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Our collection of artifacts and the permanent display reflect only one aspect of our eclectic paradigm—--the artifact centered approach of material culture. Additionally, however, our presentations express ethnicity through linguistics, folklore, religion, the exile experience, politics, and oral history. The stories are as often complementary as they are divergent. Paradoxically, in concert, they blend together and form the unique narrative of the Jewish experience. 


As such, our institution serves as a primary resource of artifacts and as an organization dedicated to ongoing research. Our projects convey the most profound historical experiences, spiritual beliefs, daily struggles, and leisure activities of the longest surviving nation in the West—--the Jewish people. In sociological terms, it is common for a culture group in exile to retain its identity for approximately three generations. In 1948, upon the founding of modern Israel, the global Jewish community had maintained a discrete, observable identity in exile for two millennia, or eighty generations.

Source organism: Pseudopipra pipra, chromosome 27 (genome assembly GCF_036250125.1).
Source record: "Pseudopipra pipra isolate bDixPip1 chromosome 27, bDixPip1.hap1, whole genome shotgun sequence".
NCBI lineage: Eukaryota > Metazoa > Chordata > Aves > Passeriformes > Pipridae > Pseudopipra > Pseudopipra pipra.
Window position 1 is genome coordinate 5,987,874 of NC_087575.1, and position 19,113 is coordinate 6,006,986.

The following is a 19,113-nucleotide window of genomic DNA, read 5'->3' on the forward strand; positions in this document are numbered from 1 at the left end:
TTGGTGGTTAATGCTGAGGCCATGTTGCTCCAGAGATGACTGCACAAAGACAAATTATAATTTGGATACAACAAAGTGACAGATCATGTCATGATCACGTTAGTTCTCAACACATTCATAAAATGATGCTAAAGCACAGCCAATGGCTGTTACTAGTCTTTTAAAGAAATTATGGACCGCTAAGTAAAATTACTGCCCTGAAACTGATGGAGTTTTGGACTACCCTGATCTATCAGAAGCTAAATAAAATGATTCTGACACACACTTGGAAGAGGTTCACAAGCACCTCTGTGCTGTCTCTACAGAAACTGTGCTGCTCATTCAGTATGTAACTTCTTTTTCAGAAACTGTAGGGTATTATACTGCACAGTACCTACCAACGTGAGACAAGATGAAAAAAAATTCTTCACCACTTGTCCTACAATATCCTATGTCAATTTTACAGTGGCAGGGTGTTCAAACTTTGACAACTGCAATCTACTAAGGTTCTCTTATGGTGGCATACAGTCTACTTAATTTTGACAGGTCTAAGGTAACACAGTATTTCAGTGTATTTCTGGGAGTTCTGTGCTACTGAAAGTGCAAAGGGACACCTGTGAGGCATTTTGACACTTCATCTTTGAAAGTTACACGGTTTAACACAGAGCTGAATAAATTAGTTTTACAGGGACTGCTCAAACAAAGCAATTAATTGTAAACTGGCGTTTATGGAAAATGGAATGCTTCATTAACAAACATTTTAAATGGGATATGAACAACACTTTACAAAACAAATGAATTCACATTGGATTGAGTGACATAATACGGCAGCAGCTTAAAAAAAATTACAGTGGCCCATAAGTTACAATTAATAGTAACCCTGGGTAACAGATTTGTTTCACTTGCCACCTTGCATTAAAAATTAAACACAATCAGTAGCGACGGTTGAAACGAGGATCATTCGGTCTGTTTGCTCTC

Beyond a mere celebration of this achievement, however, the Hollander Collection has placed this experience in academic, quantifiable terms. From this vantage point, the secrets of, and continued challenges to, Jewish identity might be examined by the leaders of various immigrant and exile communities, so that each might be supported in attempts to document, narrate, and preserve its most precious legacy--—its heritage.

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